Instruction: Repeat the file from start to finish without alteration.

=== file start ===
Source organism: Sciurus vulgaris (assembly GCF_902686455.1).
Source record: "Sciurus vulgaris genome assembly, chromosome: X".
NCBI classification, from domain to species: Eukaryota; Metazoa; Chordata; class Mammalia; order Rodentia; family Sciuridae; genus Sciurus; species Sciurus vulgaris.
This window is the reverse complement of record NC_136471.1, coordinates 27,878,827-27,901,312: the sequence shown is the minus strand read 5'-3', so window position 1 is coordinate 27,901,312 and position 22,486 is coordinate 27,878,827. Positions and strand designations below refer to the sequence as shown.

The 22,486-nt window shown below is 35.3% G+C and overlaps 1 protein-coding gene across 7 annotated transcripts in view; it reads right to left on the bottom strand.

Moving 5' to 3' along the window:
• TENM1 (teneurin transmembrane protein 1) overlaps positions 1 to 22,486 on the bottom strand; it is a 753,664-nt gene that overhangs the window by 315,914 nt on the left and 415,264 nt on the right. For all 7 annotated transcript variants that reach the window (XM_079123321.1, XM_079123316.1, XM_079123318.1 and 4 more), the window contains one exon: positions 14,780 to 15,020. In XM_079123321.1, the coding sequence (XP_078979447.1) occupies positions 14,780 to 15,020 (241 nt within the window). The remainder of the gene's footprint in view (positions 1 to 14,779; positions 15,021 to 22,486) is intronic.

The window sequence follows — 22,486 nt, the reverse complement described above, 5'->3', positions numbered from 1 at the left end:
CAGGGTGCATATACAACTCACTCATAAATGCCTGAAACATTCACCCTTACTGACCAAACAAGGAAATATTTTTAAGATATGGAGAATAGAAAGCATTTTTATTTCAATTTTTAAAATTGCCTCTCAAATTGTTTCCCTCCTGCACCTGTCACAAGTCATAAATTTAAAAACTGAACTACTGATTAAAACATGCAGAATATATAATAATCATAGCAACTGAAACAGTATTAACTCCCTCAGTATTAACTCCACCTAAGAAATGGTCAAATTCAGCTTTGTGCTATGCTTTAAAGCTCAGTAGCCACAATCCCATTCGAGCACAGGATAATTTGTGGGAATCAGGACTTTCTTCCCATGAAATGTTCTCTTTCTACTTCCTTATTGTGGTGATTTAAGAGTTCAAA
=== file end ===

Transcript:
Source organism: Sciurus vulgaris (assembly GCF_902686455.1).
Source record: "Sciurus vulgaris genome assembly, chromosome: X".
NCBI classification, from domain to species: Eukaryota; Metazoa; Chordata; class Mammalia; order Rodentia; family Sciuridae; genus Sciurus; species Sciurus vulgaris.
This window is the reverse complement of record NC_136471.1, coordinates 27,878,827-27,901,312: the sequence shown is the minus strand read 5'-3', so window position 1 is coordinate 27,901,312 and position 22,486 is coordinate 27,878,827. Positions and strand designations below refer to the sequence as shown.

The 22,486-nt window shown below is 35.3% G+C and overlaps 1 protein-coding gene across 7 annotated transcripts in view; it reads right to left on the bottom strand.

Moving 5' to 3' along the window:
• TENM1 (teneurin transmembrane protein 1) overlaps positions 1 to 22,486 on the bottom strand; it is a 753,664-nt gene that overhangs the window by 315,914 nt on the left and 415,264 nt on the right. For all 7 annotated transcript variants that reach the window (XM_079123321.1, XM_079123316.1, XM_079123318.1 and 4 more), the window contains one exon: positions 14,780 to 15,020. In XM_079123321.1, the coding sequence (XP_078979447.1) occupies positions 14,780 to 15,020 (241 nt within the window). The remainder of the gene's footprint in view (positions 1 to 14,779; positions 15,021 to 22,486) is intronic.

The window sequence follows — 22,486 nt, the reverse complement described above, 5'->3', positions numbered from 1 at the left end:
CAGGGTGCATATACAACTCACTCATAAATGCCTGAAACATTCACCCTTACTGACCAAACAAGGAAATATTTTTAAGATATGGAGAATAGAAAGCATTTTTATTTCAATTTTTAAAATTGCCTCTCAAATTGTTTCCCTCCTGCACCTGTCACAAGTCATAAATTTAAAAACTGAACTACTGATTAAAACATGCAGAATATATAATAATCATAGCAACTGAAACAGTATTAACTCCCTCAGTATTAACTCCACCTAAGAAATGGTCAAATTCAGCTTTGTGCTATGCTTTAAAGCTCAGTAGCCACAATCCCATTCGAGCACAGGATAATTTGTGGGAATCAGGACTTTCTTCCCATGAAATGTTCTCTTTCTACTTCCTTATTGTGGTGATTTAAGAGTTCAAA